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    Police shut down pop singer’s shop selling cannabis oil

    © VRT

    Police in Antwerp have closed down Gano, the shop opened the same day by singer Ian Thomas, which was selling cannabis oil, full name cannabidiol or CBD.

    CBD is a product of the leaves of the hemp plant, but contains none of the active ingredient THC which gives marijuana its psychoactive properties.

    Thomas’s pop-up shop on the Kloosterstraat in Antwerp had received much advance publicity, in part because of his celebrity, and in part because he was openly selling CBD, which is otherwise only obtainable legally from pharmacists.

    No sooner was the shop opened, however, before it received a visit from ten police officers, who examined the products on sale before closing the shop and putting a police seal on the door, which it is illegal to break without permission from an investigating magistrate.

    A police spokesperson later said the investigation concerned breaches of the food safety laws, as well as the lack of certain permits required to open a shop.

    Proponents of CBD, including Thomas, claim it has healing properties, but does not produce a “high” in the user or lead to dependency. “CBD has a healing action, and does so much good for the body, which is why I wanted to introduce it to people,” Thomas told De Morgen. “But in Belgium they don’t believe in the effects. It’s still seen as a drug by too many people. And now, here we are, the police are already here. Unbelievable!”

    Thomas’s business partner Ina Averhals argued the question of permits did not arise. “We’re renting the premises for one week. As a pop-up, we don’t need a registration number. That’s what they told us at the commune.”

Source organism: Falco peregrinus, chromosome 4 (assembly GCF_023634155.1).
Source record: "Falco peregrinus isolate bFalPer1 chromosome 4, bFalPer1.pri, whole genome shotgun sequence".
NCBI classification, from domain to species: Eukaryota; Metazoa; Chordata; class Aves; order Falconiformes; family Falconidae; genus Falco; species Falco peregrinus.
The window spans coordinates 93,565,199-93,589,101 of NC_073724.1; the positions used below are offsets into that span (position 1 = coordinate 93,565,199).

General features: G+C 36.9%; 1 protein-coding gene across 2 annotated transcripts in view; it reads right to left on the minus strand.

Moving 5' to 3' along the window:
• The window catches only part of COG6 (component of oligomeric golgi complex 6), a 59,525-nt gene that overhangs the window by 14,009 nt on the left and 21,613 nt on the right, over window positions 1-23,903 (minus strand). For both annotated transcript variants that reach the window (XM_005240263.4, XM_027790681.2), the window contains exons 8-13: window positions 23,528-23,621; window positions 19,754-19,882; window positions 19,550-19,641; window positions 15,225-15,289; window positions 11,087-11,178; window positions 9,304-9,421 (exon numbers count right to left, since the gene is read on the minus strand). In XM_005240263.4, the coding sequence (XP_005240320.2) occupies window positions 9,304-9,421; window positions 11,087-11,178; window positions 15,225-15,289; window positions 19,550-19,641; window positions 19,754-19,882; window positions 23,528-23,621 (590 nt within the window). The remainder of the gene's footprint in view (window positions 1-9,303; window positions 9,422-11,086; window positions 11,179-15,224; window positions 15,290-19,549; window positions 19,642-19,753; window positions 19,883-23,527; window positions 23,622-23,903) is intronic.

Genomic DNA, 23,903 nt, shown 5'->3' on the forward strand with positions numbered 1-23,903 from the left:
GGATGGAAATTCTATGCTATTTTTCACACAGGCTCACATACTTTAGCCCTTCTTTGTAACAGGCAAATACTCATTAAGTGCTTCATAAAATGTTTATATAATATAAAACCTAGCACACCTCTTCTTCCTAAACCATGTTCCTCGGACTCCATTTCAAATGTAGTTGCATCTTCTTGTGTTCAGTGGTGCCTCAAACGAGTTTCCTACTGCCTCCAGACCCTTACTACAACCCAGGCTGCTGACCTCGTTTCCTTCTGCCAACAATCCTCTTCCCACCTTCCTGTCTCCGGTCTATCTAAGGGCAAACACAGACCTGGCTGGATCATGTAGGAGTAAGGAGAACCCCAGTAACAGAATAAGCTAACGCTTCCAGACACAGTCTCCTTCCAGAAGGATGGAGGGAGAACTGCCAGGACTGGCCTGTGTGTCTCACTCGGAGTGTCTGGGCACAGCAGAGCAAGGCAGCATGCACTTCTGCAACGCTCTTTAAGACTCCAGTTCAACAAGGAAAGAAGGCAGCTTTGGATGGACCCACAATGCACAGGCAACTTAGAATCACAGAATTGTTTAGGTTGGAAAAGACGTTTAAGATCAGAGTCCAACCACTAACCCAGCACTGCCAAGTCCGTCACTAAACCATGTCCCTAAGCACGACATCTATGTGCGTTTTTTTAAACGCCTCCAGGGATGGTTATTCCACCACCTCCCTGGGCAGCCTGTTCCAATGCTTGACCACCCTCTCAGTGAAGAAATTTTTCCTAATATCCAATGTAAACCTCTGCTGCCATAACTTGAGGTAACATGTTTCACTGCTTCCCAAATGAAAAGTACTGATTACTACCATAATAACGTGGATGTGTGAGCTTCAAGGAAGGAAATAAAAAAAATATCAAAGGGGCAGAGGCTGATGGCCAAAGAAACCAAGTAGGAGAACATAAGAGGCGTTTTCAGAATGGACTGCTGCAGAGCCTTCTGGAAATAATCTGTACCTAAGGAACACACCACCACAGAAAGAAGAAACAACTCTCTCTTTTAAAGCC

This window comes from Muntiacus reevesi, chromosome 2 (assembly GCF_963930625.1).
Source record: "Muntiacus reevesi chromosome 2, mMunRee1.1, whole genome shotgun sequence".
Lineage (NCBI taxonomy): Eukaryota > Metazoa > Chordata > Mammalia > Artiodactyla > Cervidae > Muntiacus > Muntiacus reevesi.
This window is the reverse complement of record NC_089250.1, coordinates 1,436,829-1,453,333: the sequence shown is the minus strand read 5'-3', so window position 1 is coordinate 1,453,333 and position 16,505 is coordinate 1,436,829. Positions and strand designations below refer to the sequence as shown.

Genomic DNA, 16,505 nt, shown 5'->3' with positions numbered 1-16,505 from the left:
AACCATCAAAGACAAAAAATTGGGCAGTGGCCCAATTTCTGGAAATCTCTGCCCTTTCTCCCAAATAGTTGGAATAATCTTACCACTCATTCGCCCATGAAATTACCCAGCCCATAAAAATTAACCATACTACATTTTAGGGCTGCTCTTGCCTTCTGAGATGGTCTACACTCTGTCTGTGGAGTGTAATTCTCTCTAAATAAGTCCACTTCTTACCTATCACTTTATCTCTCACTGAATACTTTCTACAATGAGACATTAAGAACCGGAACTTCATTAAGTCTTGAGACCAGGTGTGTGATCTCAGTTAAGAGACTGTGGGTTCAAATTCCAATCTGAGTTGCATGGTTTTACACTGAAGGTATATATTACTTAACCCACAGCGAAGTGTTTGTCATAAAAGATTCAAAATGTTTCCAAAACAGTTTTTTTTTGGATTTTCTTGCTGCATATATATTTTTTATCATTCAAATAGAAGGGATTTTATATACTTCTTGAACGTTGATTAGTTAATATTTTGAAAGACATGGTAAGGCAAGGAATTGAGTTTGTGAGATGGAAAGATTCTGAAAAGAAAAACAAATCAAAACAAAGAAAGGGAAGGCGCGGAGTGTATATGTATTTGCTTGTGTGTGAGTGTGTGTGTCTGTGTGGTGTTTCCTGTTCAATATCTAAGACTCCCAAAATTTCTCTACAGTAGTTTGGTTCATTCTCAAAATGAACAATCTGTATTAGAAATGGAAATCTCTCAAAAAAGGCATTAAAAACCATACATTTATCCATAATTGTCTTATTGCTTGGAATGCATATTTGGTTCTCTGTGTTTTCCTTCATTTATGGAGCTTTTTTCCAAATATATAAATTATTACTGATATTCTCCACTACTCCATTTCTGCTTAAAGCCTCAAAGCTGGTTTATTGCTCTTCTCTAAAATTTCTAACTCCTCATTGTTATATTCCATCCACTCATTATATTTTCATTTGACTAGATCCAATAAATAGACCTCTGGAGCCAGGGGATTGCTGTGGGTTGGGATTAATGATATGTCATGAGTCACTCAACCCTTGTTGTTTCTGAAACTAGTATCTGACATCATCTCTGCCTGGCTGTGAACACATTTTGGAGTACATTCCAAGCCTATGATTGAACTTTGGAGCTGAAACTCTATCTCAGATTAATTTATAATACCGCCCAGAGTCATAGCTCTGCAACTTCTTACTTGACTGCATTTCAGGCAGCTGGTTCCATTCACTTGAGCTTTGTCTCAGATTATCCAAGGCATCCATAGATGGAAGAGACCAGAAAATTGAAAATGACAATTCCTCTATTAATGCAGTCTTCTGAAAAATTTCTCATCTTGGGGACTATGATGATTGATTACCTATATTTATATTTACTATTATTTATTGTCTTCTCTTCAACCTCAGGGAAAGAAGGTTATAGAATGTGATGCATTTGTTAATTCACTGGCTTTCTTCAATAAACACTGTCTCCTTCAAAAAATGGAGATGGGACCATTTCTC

The alleged breach of food safety laws is more serious. The shop was selling its products as food supplements, as is done in the Netherlands and other countries. But food products in Belgium require the permission of the food safety agency Afsca/FAVV.

    We sell essential oils, where it is stated clearly that they are not for consumption,” Averhals said. “Our ultimate goal is to sell CBD as a food supplement, but that wasn’t the intention of the pop-up store. This week we wanted to let people get to know CBD oils, so that the perception of the product might be expanded. Now we’re asking the government for clear rules we can stick to. In plenty of other European countries the sale of cannabis oil is regulated, it’s only in Belgium that things remain vague regarding what can and what can’t be done.”

    Alan Hope
    The Brussels Times